I've read that the 'href' key was renamed to 'url' by the Delicious people, but even when I change the code in line 8 from

for p2 in get_urlposts(p1['href'])


for p2 in get_urlposts(p1['url'])

I still got the same error:

File "", line 8, in initializeUserDict
for p2 in get_urlposts(p1['url']):
TypeError: string indices must be integers, not str

So... not sure where we stand on this, but any help would be greatly appreciated.

Morgan Thompson  May 16, 2013 
Printed Page 25
2nd code sample

The noted mistake on pg 11 with regards to calculating the similarity based on the distance metric propagates to this code sample as well. The numbers are slightly incorrect. They should really be:

[(3.1667425234070894, 'The Night Listener'),
(2.936629402844435, 'Just My Luck'),
(2.868767392626467, 'Lady in the Water')]

radoshi  Oct 21, 2011 
Printed Page 31
2nd code sample

The code to split text into words uses this regular expression:


the above includes caret ('^') in the set with the alphabetic characters, so caret will not be used to split words. For example:

>>> re.compile("[^A-Z^a-z]").split("foo^bar")

The correct regex is [^A-Za-z]:

>>> re.compile("[^A-Za-z]").split("foo^bar")
['foo', 'bar']

Anonymous  Nov 17, 2009 
Printed Page 31
first code snippet

In the first for loop of the first code snippet:

Instead of:
for e in d.entries:
if 'summary' in e: summary=e.summary

Roshan  Nov 02, 2010 
Printed Page 31
First codeblock

The return d.feed.title,wc will throw an AttributeError if any of the feed urls in feedlist.txt no longer exist.

This can be catered for by catching the exception as follows:

return d.feed.title,wc
except AttributeError:
return "nofeed",wc

Anonymous  Dec 16, 2010 
Printed Page 32
code listing after 3rd paragraph and another code listing following it

1. In the main loop the first line with function call


generates an uncaught exception:

TypeError: 'NoneType' object is not iterable

Adding the try..except fixes the problem:

2. In the second code listing feedlist variable is not defined

Dmitry Kan  Feb 13, 2010 
Printed Page 32
1st code block, 1st line in the for loop

The line


throws the following error:

AttributeError: 'list' object has no attribute 'add'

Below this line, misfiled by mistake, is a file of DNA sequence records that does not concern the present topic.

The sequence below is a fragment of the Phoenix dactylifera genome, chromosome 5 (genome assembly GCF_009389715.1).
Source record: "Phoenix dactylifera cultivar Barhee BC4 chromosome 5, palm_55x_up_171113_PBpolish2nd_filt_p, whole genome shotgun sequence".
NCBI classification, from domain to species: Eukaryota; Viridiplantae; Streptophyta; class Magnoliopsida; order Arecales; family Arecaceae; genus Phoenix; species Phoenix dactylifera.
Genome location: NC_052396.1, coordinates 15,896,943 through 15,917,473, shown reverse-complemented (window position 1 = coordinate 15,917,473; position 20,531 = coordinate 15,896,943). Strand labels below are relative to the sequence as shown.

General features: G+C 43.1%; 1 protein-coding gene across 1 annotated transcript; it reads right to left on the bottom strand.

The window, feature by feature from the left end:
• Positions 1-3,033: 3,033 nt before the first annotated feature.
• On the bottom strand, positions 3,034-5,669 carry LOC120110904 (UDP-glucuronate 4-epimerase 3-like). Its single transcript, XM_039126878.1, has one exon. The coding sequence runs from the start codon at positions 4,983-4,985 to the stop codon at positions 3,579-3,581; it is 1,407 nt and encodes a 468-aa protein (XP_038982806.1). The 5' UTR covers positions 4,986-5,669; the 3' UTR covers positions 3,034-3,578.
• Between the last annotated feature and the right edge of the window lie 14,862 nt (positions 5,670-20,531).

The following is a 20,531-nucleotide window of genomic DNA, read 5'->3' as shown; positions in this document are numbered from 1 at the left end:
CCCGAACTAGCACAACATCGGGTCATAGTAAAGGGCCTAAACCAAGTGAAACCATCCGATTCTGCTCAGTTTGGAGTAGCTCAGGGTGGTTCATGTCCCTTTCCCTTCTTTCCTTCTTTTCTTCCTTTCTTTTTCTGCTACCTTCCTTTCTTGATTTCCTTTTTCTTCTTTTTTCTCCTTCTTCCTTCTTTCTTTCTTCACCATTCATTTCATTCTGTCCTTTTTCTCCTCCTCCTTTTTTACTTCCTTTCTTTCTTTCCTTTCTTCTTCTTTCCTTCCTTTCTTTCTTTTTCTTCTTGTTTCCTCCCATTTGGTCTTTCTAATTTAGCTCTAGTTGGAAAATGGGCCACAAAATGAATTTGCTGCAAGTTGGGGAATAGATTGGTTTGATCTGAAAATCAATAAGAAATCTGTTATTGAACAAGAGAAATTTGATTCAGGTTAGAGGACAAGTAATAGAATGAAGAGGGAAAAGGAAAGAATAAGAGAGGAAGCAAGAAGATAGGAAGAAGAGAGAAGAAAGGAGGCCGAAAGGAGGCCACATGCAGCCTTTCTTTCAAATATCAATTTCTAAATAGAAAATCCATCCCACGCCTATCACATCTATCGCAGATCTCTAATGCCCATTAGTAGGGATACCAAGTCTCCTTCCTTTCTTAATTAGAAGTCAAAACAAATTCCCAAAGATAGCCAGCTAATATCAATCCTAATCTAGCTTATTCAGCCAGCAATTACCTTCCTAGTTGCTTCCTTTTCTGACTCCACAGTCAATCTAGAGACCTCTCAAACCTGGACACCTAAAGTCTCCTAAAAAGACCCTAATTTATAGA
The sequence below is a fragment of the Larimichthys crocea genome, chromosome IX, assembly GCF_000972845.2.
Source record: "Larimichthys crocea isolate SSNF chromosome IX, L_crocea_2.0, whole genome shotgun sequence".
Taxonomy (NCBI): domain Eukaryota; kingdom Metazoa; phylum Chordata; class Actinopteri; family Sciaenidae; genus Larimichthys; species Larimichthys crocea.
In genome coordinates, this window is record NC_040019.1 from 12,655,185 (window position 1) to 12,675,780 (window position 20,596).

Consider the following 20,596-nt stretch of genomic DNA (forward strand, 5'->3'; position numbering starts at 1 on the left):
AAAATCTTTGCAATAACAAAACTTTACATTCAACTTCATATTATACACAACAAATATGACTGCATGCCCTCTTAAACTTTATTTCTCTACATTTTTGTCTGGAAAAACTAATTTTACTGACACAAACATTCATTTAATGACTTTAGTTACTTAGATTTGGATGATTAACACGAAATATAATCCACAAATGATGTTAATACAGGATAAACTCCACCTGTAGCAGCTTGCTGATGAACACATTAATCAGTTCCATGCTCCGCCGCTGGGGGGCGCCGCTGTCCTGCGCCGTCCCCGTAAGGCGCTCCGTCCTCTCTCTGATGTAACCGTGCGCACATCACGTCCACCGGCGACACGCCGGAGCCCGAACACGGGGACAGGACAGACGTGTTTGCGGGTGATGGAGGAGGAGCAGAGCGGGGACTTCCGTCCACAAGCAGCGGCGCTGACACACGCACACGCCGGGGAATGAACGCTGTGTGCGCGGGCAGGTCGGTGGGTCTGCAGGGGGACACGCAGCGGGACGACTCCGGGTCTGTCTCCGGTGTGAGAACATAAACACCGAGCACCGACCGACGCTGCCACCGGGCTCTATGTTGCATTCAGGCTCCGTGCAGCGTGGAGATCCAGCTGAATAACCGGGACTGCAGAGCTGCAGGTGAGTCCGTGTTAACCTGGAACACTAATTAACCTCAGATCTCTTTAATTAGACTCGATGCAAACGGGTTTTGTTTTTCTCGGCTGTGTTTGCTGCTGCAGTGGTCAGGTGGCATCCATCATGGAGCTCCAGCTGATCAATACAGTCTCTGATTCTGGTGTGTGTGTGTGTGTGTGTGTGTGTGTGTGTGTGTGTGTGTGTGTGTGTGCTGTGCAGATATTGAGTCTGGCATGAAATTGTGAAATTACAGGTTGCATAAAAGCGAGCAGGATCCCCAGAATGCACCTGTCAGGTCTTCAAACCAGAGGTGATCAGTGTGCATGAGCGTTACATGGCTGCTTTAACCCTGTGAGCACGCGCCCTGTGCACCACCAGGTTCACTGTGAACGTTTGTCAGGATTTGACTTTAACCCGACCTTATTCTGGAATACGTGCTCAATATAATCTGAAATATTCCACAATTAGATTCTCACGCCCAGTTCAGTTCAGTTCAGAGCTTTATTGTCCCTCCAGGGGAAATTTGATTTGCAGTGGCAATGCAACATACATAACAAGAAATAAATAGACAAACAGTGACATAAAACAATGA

This can be resolved by replacing the code above by:


Peter Tegelaar  Jan 07, 2011 
Printed Page 32
1st code snippet


add method doesn't exist. should probably read feedlist.append(feedurl)

Anders Jansson  Nov 17, 2012 
Printed Page 32
3rd code snippet

blog = blog.encode(`ascii`, `ignore)

it's not single quotes, and the terminating quote on ignore is missing.

Anders Jansson  Nov 17, 2012 
Printed Page 32
7th line of last code block on page

Missing closing single quote for 'ignore' parameter on line that reads:
blog = blog.encode('ascii', 'ignore)

Alan Esenther  Dec 20, 2012 
Printed Page 32
Top code snippet for ""

The apcount map is supposed to contain "..the number of blogs each word appeared in", yet the code contains the following statement:

for word,count in wc.items():
if (count>1):

in other words, apcount actually contains the number of blogs each word appeared in _more than once_. This is probably not what the author wants, and I propose the following change to the last two lines of code:

if (count>0):

Jens Roland  Mar 08, 2015 
Printed Page 35
Near end of def pearson, about 2/5 down the page

The Pearson correlation coefficient error that anonymous first identified on p. 13 also appears here. The line reading,


should read


to avoid integer roundoff errors.

Marisano James  Apr 26, 2010 
Printed Page 35
Near end of def pearson, about 2/5 down the page

This Pearson correlation coefficient function contains another slight error:


should read


to avoid integer roundoff errors.

Marisano James  Apr 26, 2010 
Printed Page 35
last line of pearson(v1, v2)

The Pearson correlation function on pg. 35 should end in "return num/den", not "return 1.0-num/den".

On pg. 13, it ends in:
return r
which is correct.

Scott Vokes  Nov 27, 2010 
Printed Page 44
Inset commands after 3rd paragraph, about 3/5 down the page

[rownames[r] for r in k[0]]

should read,

[blognames[r] for r in kclust[0]]


[rownames[r] for r in k[1]]

should read,

[blognames[r] for r in kclust[1]]

Marisano James  Apr 26, 2010 
PDF Page 44
4th paragraph code

A try catch block can be put in the code, as when the program fails to load data for a user posts will become undefined in the ensuing portion of code.

def fillItems(user_dict):
# Find links posted by all users
for user in user_dict:
print user;
for i in range(3):
print "Failed user "+user+", retrying"